We were sitting, facing each other with our two fingers locked together in the golden wreath. I said, “You’re like that too, aren’t you?”
She looked down at the wreath and after a pause, she said, in a soft, sad voice, “Yes.”
We sat there in silence, looking at the braided grass holding our fingers together. She twisted her wrist quickly and at the same time pushed gently against my finger, and the ring of grass slipped off her finger.
Looking at the intricate pattern of woven grass, I said, “Knot theory is a branch of topology that I don’t know much about but I know enough to know that's a very complex weave.”
“One day a professor came to the
“You play one hell of a chess game.”
“A few weeks later I ran away with George.” She looked over my shoulder into the distance.
I asked, “When do you plan on going back to LA?”
She fell into my arms. “Brad.” We hugged, awkwardly for a few seconds and then I stood up. I took her hand and she sprang to her feet, noiselessly, and we started down the path towards the house.
I stopped suddenly and turned to face her, “Candy!” It was a kind of animal cry. I couldn’t find any words. I turned and pulled her by the hand toward the house below. My mind was nothing but a wordless torrent of images.
At a place where the path got too steep to walk down safely, I slid down first, to where the path was flat again and stood there with outstretched hands waiting for her. On the way down, she slipped and I caught her in my arms and we fell into a soft clump of yellow grass. The grass tube came off my finger. I retrieved it and we lay there for a few moments, breathing hard and looking into each other’s eyes.
“I’m scared Brad. They make me feel funny about being close to you. They get tense. I feel it.”
“Let them get tense. We need to be close, tonight too. No one’s going to get between us.”
“They give me the creeps.”
“You can’t take them seriously. No matter what they say, life is just a game for them. They’re pagans and they’re just trying to scare you with their goddammed witchcraft.”
“You make it all seem so simple but Marlo is jealous and Jeannette still doesn’t like me. She wasn’t different tonight either, and I was watching for a difference.”
The black shingled roof of the farmhouse came into view and then the dark brown, plank walls of the barn. The horses stood at the far corner of the pasture, watching us as we walked along the whitewashed fence. I squeezed her hand, afraid that our words had been like the breeze blowing against her long, silken hair and would disappear, forever into the sky.
We stopped at the white-plank fence. Chief Josef caught sight of us and galloped toward us. Little Hawk followed and caught up with him, banging against him with her dappled belly. He surged forward and they ran past us, one after the other, cantering playfully in a long circle, as if they were performing for us. They stopped abruptly and then walked towards us from a distance of about fifty feet. Chief Josef led and Little Hawk followed at a respectable distance.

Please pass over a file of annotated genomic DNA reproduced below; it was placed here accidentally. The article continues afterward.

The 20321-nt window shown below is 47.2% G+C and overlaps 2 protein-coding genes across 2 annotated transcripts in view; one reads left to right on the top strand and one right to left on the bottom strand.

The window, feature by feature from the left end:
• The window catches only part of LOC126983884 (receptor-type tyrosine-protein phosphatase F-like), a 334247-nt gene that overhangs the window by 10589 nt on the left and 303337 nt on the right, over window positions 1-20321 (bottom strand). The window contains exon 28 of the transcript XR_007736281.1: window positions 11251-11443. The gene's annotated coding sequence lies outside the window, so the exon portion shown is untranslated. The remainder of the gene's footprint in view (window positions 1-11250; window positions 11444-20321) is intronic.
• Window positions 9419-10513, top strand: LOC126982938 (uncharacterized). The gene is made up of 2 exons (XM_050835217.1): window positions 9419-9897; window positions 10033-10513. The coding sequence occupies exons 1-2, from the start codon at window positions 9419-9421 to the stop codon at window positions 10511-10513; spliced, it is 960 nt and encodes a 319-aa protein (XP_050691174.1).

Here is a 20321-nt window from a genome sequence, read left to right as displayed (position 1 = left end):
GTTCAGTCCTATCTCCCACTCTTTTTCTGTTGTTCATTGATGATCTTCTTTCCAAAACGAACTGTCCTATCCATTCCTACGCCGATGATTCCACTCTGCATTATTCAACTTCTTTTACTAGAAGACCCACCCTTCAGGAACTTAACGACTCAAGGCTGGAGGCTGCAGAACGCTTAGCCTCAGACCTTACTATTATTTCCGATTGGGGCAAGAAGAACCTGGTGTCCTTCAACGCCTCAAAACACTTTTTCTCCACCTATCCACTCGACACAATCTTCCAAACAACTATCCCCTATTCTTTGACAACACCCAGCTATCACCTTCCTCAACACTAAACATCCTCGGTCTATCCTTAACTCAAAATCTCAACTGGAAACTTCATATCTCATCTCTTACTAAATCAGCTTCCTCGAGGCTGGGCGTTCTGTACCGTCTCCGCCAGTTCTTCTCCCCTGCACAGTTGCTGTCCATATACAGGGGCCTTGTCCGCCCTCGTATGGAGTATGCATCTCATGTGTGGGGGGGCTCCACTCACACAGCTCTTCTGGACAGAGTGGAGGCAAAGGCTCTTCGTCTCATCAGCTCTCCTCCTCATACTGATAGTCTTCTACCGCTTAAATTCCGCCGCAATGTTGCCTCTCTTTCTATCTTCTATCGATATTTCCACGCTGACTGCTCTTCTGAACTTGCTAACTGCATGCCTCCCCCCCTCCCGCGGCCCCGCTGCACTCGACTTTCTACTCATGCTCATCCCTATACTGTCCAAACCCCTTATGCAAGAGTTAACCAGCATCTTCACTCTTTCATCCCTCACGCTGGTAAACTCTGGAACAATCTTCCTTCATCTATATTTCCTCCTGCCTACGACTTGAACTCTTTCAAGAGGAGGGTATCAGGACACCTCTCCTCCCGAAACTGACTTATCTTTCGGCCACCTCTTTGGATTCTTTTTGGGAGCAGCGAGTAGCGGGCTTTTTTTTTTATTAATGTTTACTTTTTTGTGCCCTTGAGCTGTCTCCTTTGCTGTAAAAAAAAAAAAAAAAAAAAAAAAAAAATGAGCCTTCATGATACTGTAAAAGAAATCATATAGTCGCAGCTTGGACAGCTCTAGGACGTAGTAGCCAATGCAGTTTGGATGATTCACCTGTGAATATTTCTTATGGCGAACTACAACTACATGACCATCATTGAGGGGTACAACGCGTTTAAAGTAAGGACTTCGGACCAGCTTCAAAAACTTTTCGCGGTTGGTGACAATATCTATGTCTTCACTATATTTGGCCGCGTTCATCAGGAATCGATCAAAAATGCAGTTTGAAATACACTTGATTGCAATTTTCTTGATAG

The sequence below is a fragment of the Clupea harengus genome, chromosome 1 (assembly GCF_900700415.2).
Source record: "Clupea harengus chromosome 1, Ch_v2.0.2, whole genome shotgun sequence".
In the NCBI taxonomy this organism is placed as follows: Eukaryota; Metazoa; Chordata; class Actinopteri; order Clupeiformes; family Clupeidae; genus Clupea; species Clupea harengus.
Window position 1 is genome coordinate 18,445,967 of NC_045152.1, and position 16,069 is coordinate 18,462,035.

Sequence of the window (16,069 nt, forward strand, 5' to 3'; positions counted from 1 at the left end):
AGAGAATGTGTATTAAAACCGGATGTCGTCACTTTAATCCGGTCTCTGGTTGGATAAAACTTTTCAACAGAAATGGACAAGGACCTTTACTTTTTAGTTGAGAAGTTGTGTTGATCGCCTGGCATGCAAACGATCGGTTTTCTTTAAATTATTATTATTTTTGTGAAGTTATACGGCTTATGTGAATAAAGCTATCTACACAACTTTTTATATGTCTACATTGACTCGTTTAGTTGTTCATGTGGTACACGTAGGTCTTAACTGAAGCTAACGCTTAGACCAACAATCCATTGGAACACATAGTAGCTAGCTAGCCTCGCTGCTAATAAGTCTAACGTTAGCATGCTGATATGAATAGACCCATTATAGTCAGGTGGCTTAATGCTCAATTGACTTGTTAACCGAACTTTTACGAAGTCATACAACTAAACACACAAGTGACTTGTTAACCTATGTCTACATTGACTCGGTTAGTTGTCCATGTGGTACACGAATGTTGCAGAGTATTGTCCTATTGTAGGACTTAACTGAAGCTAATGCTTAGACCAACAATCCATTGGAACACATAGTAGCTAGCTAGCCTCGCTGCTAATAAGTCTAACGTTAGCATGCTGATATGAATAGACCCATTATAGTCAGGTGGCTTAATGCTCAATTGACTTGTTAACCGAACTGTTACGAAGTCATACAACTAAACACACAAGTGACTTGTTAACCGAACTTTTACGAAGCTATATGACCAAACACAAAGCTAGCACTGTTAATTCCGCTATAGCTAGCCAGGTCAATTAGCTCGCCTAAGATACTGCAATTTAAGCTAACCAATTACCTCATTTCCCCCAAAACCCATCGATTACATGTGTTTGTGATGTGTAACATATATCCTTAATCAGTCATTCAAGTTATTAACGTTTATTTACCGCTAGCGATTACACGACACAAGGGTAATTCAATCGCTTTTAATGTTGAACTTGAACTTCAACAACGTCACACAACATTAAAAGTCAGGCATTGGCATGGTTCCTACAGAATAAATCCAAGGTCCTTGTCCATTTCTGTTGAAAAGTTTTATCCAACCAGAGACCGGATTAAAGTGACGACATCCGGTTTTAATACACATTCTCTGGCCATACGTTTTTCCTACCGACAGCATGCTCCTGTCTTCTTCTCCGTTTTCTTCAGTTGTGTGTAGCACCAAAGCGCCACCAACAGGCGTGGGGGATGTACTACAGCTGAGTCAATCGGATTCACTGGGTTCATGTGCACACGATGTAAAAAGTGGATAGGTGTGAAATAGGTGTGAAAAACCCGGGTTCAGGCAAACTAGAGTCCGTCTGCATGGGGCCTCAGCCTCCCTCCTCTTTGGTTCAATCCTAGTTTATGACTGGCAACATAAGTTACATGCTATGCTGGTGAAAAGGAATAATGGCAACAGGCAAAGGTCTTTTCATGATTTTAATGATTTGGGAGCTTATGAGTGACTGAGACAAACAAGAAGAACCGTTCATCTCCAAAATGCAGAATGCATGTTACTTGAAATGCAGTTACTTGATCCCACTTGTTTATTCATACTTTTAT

I said, “Just remember one thing. Jeannette and Marlo are extra ordinary.”
Chief Josef reached the fence first and Candy put her hand out. He snuffled loudly and persistently into the emptiness of it. She patted his cheek affectionately and he reared his head. Little Hawk edged him aside and stretched her neck towards the empty hand.
I said, “Dr. Orenstein says Jeannette’s mother was the product of 20 generations of Norman Nobility.”
“Brad. Do you know that you are getting completely carried away?” She wrinkled her brow in mock disapproval and gave a little stifled laugh. I laughed too and I was glad that her high spirits were returning, in spite of everything. “Even with all that talk, I still don’t know what I’m going to say to them.”
“You’re going to have faith. Maybe we don’t have a right to have faith, but we’re going to have it anyway. And we’re going to let them play their parts.”
We walked towards the back door. I whispered loudly into her ear. “Just don’t take them too seriously. Nothing they do or say is really serious. And, they don’t believe in hell, so we can't tell them to go there.”
I took her into my arms again, “And as far as I’m concerned, there’s no reason for us to go there either. At least not tonight.”
“Brad.” She nuzzled up to me, smiling happily, and kissed my cheek. “Sometimes I think your theories come right off the top of your head, like your jokes. Sometimes they’re funny and sometimes they aren’t.” She tousled my hair playfully.
Jeannette opened the back door and peered out.
Her face was knowing and wise and sad, and yet full of that remarkable
happiness that seemed to come from nowhere and rest on nothing. “There you are,” she said. “We thought you ran off to
“He’s too old for me,” Candy said and wrinkled her nose.
Jeannette said, “Brad is a hundred years old. His only option is to get younger.”
We walked past her into the kitchen and she closed the door behind us.